A winner is someone who recognizes his God-given talents, works his tail off to develop them into skills, and uses these skills to accomplish his goals.
— Larry Bird
In the previous post, we looked into the foundational character attribute of our Engineers: the Personality Layer. The next layer, the Capabilities Layer, adds to the foundation by layering in the Engineer’s abilities. Put mathematically, Personality + Capabilities = Engineer. With that said, let’s dig into the next cross-section…
The Capabilities Layer
This layer focuses on what the Engineer brings to the work based on past training and experience. I see the Capabilities Layer looking like this:
- Skills – one of the most important valuable aspects of an Engineer is the skills they bring to the job. This is a combination of more tangible skills such as “Coding in Java” and “Writing SQL” as well as more vague talents like “Object Oriented Design”, “Rapid Troubleshooting” and “Designing Efficient Algorithms”.
- Knowledge – I differentiate knowledge from skills by classifying by “things you know” (knowledge) from “things you can do” (skills). In software, it’s not as clear-cut because an Engineer “knows Java” and “Codes in Java”. So, for the most part, I’m talking here about knowledge of the business domains our software is used in, as well as technical processes  or methodologies .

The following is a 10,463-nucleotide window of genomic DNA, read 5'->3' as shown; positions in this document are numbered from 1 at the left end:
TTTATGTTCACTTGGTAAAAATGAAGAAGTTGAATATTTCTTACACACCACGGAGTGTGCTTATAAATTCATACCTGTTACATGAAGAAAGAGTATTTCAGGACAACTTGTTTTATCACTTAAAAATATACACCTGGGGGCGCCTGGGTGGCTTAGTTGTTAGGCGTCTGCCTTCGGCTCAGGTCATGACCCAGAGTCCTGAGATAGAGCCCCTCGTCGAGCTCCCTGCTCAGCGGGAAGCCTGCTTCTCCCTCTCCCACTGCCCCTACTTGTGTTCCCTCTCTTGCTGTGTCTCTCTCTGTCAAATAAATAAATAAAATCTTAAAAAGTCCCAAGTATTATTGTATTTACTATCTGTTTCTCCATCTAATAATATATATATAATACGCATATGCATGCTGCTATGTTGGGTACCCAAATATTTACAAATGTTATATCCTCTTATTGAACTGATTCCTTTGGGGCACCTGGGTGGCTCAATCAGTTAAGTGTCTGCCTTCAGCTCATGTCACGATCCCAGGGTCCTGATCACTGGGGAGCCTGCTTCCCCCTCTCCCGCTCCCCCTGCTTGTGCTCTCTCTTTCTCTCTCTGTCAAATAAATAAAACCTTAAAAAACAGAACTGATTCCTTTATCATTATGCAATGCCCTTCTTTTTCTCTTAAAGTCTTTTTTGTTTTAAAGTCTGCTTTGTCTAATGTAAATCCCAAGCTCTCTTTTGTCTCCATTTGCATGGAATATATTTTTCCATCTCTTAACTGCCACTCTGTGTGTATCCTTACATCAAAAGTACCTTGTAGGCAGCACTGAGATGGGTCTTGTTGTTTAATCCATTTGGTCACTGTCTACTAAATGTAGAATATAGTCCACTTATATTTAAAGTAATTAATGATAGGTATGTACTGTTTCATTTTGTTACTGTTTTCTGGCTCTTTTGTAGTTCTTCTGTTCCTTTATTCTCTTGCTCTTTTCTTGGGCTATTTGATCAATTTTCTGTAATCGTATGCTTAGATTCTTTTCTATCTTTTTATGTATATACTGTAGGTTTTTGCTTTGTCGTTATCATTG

- Experience – the last piece of the Capabilities layer is the experience the Engineer brings from their past roles, teams and companies. There are some things you can’t teach and experience  is the only way to learn certain lessons.
You should make sure that you have a formal record of the Skills, Knowledge and Experience of each Engineer. This serves several purposes – one is as a baseline for helping the Engineer determine which Knowledge, Skills and Experiences they want to acquire. The second purpose is to have ready access to an inventory of which Engineers know what, which makes project staffing discussions easier. I will be introducing a Staff Dashboard template in an upcoming post that you can use to track everything we’re talking about in the Layers model.
The next post talks about what’s happening to the Engineer in the present moment. In the meantime, feel free to comment below.
This post is based on or excerpted from the upcoming book “De-Engineering the Corporation” by Darryl Ricker
 such as Continuous Integration / Continuous Delivery.
 such as Scrum.
 also known as “The School of Hard Knocks”